I really enjoyed Ide Cyan’s “Timeless” on the Feminist SF blog; it’s a polemic on Time and social change, and was sparked by Ide’s notice of the ubiquity of the defense that a sexist or racist or otherwise annoyingly biased person was a product of their time. This sets up a framework in which “now” is seen as a product of progressive linear evolution with Now and Us ethically on top. I agree with Ide Cyan that this is a false construction, a construction in which Time stands in by a trick of rhetoric for individual responsibility and agency; a construction that is deeply harmful.
The part has become the whole.
It’s very, very convenient. It’s very, very easy. And it means the oppressed vanish in a puff of rhetoric.
Her concluding paragraphs using synechdoche and the body (namely, assholes) was hard-hitting, outrageous, and deeply funny!
6 thoughts on “Excellent feminist rant on being "of a time"”
Would your objection be lessened with the progressive linear evolution removed and the phrase applied to a person in the past whose moral vision was superior to ours? If, say, an exemplary voice for peace or women’s rights were said to be “of their time” because they lacked 21st-century doubt and disillusionment?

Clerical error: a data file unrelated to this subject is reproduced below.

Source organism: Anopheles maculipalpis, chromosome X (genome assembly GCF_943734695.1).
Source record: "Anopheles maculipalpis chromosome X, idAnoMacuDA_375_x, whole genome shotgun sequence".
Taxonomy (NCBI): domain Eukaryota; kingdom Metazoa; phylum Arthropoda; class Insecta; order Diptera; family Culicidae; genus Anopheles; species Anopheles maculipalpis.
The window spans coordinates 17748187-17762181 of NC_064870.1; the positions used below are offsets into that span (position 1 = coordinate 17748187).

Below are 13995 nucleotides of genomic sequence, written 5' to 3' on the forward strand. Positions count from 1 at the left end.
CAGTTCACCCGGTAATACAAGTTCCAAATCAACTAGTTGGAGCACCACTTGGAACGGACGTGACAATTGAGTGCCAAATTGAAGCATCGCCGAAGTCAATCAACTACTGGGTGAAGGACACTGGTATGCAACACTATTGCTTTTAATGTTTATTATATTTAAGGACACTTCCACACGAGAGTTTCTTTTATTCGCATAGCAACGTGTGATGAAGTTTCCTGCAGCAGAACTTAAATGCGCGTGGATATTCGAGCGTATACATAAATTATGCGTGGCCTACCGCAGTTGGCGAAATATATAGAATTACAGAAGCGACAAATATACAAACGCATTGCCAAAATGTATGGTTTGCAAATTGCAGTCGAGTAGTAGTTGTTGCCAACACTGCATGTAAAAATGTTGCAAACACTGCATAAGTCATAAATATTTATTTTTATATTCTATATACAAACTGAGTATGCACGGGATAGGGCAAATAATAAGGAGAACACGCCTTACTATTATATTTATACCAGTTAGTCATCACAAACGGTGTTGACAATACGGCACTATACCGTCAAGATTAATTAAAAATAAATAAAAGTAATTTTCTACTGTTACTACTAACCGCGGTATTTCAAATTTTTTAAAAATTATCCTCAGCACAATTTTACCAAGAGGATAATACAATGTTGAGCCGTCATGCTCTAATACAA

Maybe lessened, because it would be so much less smug. And yet even what you describe would take away something of the agency… the will and personhood… of the exemplary person.
Maybe it is easier at certain times to be a voice for peace or human rights. If some critical mass is reached, or certainly by people who have a lot of privilege.
In general though I agree with Ide that people decide to do things and they are responsible for their decisions and actions. And the “of their time” attitude removes that personal responsibility from the picture.
You’re oversimplifying, Liz. It’s not “personal responsability” I’m talking about. It’s political interests.
And prentiss_riddle doesn’t get it at all.
Well, fortunately your excellent essay gets to stand on its own without depending on my imperfect understanding of it, or what I get out of it to apply to my own understanding of life and history which might not be what you meant 100% exactly, or my not quite accurate summaries of some of its arguments!
I love your ideas and talking with you but sometimes like right now, I perceive you as a bit abrupt and hostile and it is hard to take. I can’t even tell if you mean it that way – angry – or if it is more on my side, of being uncomfortable with that style of arguement from an ally and friend…
Teaching the history of science and medicine I encounter this so much. My students believe that science and medicine have been on this onward and upward march and any exception to that rule is just “bad” science. Wrapping their head around Tuskegee and how that was representative of both experimentation and racialized medicine makes them unbracket it as something that they can judge. It’s our responsibility to judge history, otherwise it’s just a pile of useless facts.